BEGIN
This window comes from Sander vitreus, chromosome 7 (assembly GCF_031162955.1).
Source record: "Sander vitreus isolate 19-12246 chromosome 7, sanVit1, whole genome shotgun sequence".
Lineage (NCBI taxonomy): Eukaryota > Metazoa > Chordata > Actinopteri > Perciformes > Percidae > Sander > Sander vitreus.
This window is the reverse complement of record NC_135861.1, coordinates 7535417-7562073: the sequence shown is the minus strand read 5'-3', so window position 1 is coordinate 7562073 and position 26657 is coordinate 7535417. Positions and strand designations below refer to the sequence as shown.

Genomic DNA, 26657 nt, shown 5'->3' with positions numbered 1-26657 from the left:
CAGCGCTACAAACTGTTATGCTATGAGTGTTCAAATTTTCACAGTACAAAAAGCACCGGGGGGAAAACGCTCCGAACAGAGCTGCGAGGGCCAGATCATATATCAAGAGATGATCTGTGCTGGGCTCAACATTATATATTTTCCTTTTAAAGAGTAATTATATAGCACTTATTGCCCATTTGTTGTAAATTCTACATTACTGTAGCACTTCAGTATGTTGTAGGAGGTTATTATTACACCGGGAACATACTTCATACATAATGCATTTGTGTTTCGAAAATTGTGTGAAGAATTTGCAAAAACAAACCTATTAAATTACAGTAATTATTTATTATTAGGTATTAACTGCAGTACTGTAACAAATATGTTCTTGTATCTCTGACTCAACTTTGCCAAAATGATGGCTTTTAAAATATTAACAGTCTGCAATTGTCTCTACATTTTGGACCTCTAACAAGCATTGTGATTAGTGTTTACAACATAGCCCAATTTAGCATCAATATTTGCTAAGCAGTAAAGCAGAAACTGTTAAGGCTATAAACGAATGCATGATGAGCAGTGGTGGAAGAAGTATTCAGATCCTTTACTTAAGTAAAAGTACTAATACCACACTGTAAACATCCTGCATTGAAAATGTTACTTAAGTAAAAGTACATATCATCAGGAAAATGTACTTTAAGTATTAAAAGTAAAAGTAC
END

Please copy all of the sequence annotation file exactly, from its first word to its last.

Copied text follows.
This window comes from Sander vitreus, chromosome 7 (assembly GCF_031162955.1).
Source record: "Sander vitreus isolate 19-12246 chromosome 7, sanVit1, whole genome shotgun sequence".
Lineage (NCBI taxonomy): Eukaryota > Metazoa > Chordata > Actinopteri > Perciformes > Percidae > Sander > Sander vitreus.
This window is the reverse complement of record NC_135861.1, coordinates 7535417-7562073: the sequence shown is the minus strand read 5'-3', so window position 1 is coordinate 7562073 and position 26657 is coordinate 7535417. Positions and strand designations below refer to the sequence as shown.

Genomic DNA, 26657 nt, shown 5'->3' with positions numbered 1-26657 from the left:
CAGCGCTACAAACTGTTATGCTATGAGTGTTCAAATTTTCACAGTACAAAAAGCACCGGGGGGAAAACGCTCCGAACAGAGCTGCGAGGGCCAGATCATATATCAAGAGATGATCTGTGCTGGGCTCAACATTATATATTTTCCTTTTAAAGAGTAATTATATAGCACTTATTGCCCATTTGTTGTAAATTCTACATTACTGTAGCACTTCAGTATGTTGTAGGAGGTTATTATTACACCGGGAACATACTTCATACATAATGCATTTGTGTTTCGAAAATTGTGTGAAGAATTTGCAAAAACAAACCTATTAAATTACAGTAATTATTTATTATTAGGTATTAACTGCAGTACTGTAACAAATATGTTCTTGTATCTCTGACTCAACTTTGCCAAAATGATGGCTTTTAAAATATTAACAGTCTGCAATTGTCTCTACATTTTGGACCTCTAACAAGCATTGTGATTAGTGTTTACAACATAGCCCAATTTAGCATCAATATTTGCTAAGCAGTAAAGCAGAAACTGTTAAGGCTATAAACGAATGCATGATGAGCAGTGGTGGAAGAAGTATTCAGATCCTTTACTTAAGTAAAAGTACTAATACCACACTGTAAACATCCTGCATTGAAAATGTTACTTAAGTAAAAGTACATATCATCAGGAAAATGTACTTTAAGTATTAAAAGTAAAAGTAC